For a more complete test of the method, they turned to the well-known interaction between fibroblast growth factors and heparan sulfates. The interesting aspect of this interaction is that the GAG, heparan sulfate, stabilizes the binding of the growth factor to its receptor. So the extracellular matrix surrounding a cell (which is made up in large part of proteoglycans, proteins that carry GAGs) can help to control how the cell responds to a growth factor. Rogers et al. picked a representative example of the fibroblast growth factor family, FGF2, and a receptor, FGFR1. Because FGFR1 is a membrane protein, they had to engineer a soluble version to test for binding on their microarrays: they (genetically) chopped off the extracellular region and fused it to the back end of an antibody, known as the Fc portion. They then incubated FGF2 alone, the FGFR1-Fc protein alone, or a 1:1 mixture of FGF2 and FGFR1-Fc with the different tetrasaccharides and natural GAGs on their microarrays. They find, as they should, that FGF2 binds to heparan sulfate tetrasaccharides and to the anticoagulant heparin, which is a close relative of heparan sulfate and is often used as a surrogate for natural heparan sulfates. FGFR1-Fc alone doesn’t bind to much: but when FGF2 is present, FGFR1-Fc now binds. This presumably reflects the formation of FGF2-FGFR1-Fc complexes that bind to heparan sulfates. Next, they used their computational docking method to look for the heparin-binding sites on both proteins, and on the FGF2-FGFR1 complex. Although they couldn’t find the heparin-binding site on the complex directly through docking, they could find sites on both of the individual proteins; and when these were overlaid on a structure of the complex, they could see a contiguous binding domain that matches the binding domain identified by crystallography extraordinarily well.
If they hadn’t known the answer in the first place, what would they have found out? They wouldn’t have been able to claim confidently that FGF2-FGFR1 complexes are stabilized by heparan sulfate — you can’t directly use the microarrays to show that the amount of FGF2-FGFR1-Fc complex increases in the presence of heparan sulfates — but they would at least have been able to say that there’s a good reason to look for three-way complexes of FGF2, FGFR1 and heparan sulfate, and to ask whether the GAG binding site that bridges FGF2 and FGFR1 actually stabilizes the growth factor-receptor complex.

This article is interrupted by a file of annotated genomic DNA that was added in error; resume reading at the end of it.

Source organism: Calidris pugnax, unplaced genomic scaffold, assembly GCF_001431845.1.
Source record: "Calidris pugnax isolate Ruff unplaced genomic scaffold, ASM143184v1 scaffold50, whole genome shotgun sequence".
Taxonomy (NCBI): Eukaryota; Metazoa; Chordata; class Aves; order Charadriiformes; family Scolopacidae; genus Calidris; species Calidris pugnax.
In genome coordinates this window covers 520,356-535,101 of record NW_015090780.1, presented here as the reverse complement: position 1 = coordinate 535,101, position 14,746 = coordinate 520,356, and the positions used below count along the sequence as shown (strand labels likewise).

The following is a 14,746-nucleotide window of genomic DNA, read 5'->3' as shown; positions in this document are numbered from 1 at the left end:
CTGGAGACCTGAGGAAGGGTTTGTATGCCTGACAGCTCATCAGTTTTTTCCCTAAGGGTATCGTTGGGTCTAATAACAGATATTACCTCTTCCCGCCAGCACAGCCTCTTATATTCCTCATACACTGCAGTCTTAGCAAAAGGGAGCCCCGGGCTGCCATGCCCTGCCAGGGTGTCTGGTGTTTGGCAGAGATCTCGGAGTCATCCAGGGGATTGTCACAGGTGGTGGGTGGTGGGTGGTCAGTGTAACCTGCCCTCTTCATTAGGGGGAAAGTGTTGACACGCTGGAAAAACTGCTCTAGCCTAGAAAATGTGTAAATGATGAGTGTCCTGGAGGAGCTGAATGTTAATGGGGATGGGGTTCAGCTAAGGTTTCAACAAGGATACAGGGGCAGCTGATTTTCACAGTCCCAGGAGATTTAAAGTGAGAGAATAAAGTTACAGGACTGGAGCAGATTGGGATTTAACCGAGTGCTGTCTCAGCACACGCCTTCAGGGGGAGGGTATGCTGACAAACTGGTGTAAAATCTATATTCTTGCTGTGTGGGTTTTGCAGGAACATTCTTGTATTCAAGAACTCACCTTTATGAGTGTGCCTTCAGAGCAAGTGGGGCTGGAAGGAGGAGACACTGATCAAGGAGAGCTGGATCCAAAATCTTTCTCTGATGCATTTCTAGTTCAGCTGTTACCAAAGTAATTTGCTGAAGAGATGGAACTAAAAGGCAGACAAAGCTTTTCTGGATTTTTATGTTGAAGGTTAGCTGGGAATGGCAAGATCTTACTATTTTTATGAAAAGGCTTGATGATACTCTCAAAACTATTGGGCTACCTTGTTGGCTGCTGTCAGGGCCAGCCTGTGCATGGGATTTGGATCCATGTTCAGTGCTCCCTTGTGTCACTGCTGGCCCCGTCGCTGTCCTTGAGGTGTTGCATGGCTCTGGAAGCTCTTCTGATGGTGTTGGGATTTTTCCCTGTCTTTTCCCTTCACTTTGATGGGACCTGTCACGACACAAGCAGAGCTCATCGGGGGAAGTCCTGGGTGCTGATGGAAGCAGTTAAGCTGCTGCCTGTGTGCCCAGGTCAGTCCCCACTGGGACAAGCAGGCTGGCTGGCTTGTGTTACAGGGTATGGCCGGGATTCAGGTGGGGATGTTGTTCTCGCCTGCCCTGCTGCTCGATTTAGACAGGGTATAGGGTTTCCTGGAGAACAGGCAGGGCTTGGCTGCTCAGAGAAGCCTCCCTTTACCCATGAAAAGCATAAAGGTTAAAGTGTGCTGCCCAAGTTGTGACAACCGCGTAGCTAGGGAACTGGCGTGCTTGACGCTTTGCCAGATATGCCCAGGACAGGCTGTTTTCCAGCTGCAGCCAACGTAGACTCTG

Enough validation. What happens if they look at an interaction that isn’t already well understood? The Hsieh-Wilson lab has been interested in the interactions between TNF-alpha and GAGs for a while, and have evidence that a specific variety of chondroitin sulfate actually antagonizes the binding of TNF-alpha to its receptor. Using the same approach I just described for FGF (soluble version of receptor, measurement of binding of protein, receptor and both together to the GAG microarray, etc.) they find that the single proteins (TNF-alpha alone, or the TNF-alpha receptor alone) selectively bind to the correct form of chondroitin sulfate, CS-E. But the complex between TNF-alpha and its receptor doesn’t bind. Docking shows that the binding site on TNF-alpha for CS-E overlaps with its binding site for the receptor: so indeed, TNF-alpha shouldn’t be able to bind CS-E when the receptor is already bound, and binding to CS-E should antagonize receptor binding. As an encore, Rogers et al. identify a large number of novel GAG-protein complex interactions involving the important neurotrophin family of proteins, which could have major implications for the specificity of neurotrophin signaling in vivo, and therefore for the survival, growth and function of neurons.
Again, who knows how important this really will turn out to be. But when you have an area that’s hard to study and you find a new window through which to look at it, sometimes you learn a lot. We’ll see.
Rogers CJ, Clark PM, Tully SE, Abrol R, Garcia KC, Goddard WA 3rd, & Hsieh-Wilson LC (2011). Elucidating glycosaminoglycan-protein-protein interactions using carbohydrate microarray and computational approaches. Proceedings of the National Academy of Sciences of the United States of America, 108 (24), 9747-52 PMID: 21628576